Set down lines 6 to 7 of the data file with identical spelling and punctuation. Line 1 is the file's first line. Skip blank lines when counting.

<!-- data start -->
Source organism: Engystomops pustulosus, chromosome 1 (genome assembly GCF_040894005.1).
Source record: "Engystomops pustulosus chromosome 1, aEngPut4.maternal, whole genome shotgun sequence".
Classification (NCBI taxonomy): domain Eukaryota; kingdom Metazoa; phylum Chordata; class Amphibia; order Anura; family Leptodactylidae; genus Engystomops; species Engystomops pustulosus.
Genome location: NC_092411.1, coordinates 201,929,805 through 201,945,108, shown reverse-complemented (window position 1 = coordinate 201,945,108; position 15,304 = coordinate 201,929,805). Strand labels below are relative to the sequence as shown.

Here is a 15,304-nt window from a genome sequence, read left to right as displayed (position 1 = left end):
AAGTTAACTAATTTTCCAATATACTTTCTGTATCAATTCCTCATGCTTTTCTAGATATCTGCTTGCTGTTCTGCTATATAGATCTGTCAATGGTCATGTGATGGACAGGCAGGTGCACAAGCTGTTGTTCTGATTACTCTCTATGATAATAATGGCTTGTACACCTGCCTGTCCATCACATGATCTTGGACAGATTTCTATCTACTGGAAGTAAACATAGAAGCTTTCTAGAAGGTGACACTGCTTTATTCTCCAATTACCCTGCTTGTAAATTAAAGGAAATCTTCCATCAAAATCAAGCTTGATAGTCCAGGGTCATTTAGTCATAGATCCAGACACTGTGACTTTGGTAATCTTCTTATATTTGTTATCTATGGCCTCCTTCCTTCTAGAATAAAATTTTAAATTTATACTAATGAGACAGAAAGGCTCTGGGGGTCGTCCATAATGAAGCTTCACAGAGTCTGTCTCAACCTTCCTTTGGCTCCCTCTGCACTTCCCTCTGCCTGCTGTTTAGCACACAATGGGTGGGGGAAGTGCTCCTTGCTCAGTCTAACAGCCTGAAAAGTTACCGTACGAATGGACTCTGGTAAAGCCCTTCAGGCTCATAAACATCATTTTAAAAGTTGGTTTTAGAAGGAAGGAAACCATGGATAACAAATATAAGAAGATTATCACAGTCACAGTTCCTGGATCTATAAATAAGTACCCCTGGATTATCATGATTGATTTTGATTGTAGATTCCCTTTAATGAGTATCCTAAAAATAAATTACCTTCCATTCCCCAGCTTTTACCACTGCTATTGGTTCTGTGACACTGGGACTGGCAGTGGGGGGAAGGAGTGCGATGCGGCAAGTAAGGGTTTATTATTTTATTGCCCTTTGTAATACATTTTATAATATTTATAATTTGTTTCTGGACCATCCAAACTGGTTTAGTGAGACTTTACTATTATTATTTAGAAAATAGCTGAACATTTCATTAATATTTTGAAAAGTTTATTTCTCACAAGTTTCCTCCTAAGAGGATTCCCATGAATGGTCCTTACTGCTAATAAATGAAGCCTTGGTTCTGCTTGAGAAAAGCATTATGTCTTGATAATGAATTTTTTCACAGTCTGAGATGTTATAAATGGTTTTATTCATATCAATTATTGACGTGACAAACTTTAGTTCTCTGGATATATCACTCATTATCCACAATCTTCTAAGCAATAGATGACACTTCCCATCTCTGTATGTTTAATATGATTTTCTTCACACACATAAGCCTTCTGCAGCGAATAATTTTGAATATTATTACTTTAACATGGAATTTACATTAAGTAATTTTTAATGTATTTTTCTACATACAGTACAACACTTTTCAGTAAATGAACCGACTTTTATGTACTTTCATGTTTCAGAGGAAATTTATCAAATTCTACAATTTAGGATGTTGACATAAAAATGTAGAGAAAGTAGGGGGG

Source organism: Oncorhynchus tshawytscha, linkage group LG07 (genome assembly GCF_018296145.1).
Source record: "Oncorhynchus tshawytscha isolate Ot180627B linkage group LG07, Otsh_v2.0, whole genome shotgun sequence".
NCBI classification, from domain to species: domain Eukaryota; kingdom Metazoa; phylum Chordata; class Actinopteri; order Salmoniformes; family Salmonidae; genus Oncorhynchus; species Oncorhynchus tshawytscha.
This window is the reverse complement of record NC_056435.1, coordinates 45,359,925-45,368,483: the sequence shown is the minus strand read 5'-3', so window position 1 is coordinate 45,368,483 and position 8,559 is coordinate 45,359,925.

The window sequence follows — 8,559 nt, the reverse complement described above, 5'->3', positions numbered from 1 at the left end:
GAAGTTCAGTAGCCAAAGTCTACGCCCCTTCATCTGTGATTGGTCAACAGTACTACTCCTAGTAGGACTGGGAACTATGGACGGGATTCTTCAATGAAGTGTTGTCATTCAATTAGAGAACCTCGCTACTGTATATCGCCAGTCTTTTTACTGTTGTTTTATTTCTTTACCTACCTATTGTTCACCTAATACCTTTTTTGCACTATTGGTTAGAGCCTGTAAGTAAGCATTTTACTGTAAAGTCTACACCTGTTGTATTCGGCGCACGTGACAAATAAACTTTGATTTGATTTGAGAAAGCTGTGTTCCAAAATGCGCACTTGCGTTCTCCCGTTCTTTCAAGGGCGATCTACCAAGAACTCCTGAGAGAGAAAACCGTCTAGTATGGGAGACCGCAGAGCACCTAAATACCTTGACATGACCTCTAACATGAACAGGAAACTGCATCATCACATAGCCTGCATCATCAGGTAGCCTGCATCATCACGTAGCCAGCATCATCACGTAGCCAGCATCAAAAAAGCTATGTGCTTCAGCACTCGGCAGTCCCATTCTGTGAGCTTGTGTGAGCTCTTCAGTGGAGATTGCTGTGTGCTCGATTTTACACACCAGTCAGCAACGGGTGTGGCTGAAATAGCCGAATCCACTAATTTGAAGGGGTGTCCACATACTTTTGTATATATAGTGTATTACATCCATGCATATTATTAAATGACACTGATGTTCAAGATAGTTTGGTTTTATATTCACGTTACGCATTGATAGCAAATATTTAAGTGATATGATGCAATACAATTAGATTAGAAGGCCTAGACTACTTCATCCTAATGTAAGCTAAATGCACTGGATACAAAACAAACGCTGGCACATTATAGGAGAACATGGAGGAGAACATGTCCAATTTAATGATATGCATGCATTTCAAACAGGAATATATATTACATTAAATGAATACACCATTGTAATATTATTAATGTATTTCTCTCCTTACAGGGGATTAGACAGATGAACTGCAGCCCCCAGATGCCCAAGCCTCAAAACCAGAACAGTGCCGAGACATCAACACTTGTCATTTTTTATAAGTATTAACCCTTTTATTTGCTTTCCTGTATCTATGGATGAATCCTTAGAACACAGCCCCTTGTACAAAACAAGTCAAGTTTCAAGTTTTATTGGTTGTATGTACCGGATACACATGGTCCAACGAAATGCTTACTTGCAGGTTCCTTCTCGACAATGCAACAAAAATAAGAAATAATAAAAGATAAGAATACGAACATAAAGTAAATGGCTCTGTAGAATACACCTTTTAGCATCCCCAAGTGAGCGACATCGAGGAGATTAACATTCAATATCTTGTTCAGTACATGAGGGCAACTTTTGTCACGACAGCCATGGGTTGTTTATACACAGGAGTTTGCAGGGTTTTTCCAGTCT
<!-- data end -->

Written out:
AAGTTAACTAATTTTCCAATATACTTTCTGTATCAATTCCTCATGCTTTTCTAGATATCTGCTTGCTGTTCTGCTATATAGATCTGTCAATGGTCATGTGATGGACAGGCAGGTGCACAAGCTGTTGTTCTGATTACTCTCTATGATAATAATGGCTTGTACACCTGCCTGTCCATCACATGATCTTGGACAGATTTCTATCTACTGGAAGTAAACATAGAAGCTTTCTAGAAGGTGACACTGCTTTATTCTCCAATTACCCTGCTTGTAAATTAAAGGAAATCTTCCATCAAAATCAAGCTTGATAGTCCAGGGTCATTTAGTCATAGATCCAGACACTGTGACTTTGGTAATCTTCTTATATTTGTTATCTATGGCCTCCTTCCTTCTAGAATAAAATTTTAAATTTATACTAATGAGACAGAAAGGCTCTGGGGGTCGTCCATAATGAAGCTTCACAGAGTCTGTCTCAACCTTCCTTTGGCTCCCTCTGCACTTCCCTCTGCCTGCTGTTTAGCACACAATGGGTGGGGGAAGTGCTCCTTGCTCAGTCTAACAGCCTGAAAAGTTACCGTACGAATGGACTCTGGTAAAGCCCTTCAGGCTCATAAACATCATTTTAAAAGTTGGTTTTAGAAGGAAGGAAACCATGGATAACAAATATAAGAAGATTATCACAGTCACAGTTCCTGGATCTATAAATAAGTACCCCTGGATTATCATGATTGATTTTGATTGTAGATTCCCTTTAATGAGTATCCTAAAAATAAATTACCTTCCATTCCCCAGCTTTTACCACTGCTATTGGTTCTGTGACACTGGGACTGGCAGTGGGGGGAAGGAGTGCGATGCGGCAAGTAAGGGTTTATTATTTTATTGCCCTTTGTAATACATTTTATAATATTTATAATTTGTTTCTGGACCATCCAAACTGGTTTAGTGAGACTTTACTATTATTATTTAGAAAATAGCTGAACATTTCATTAATATTTTGAAAAGTTTATTTCTCACAAGTTTCCTCCTAAGAGGATTCCCATGAATGGTCCTTACTGCTAATAAATGAAGCCTTGGTTCTGCTTGAGAAAAGCATTATGTCTTGATAATGAATTTTTTCACAGTCTGAGATGTTATAAATGGTTTTATTCATATCAATTATTGACGTGACAAACTTTAGTTCTCTGGATATATCACTCATTATCCACAATCTTCTAAGCAATAGATGACACTTCCCATCTCTGTATGTTTAATATGATTTTCTTCACACACATAAGCCTTCTGCAGCGAATAATTTTGAATATTATTACTTTAACATGGAATTTACATTAAGTAATTTTTAATGTATTTTTCTACATACAGTACAACACTTTTCAGTAAATGAACCGACTTTTATGTACTTTCATGTTTCAGAGGAAATTTATCAAATTCTACAATTTAGGATGTTGACATAAAAATGTAGAGAAAGTAGGGGGG

Source organism: Oncorhynchus tshawytscha, linkage group LG07 (genome assembly GCF_018296145.1).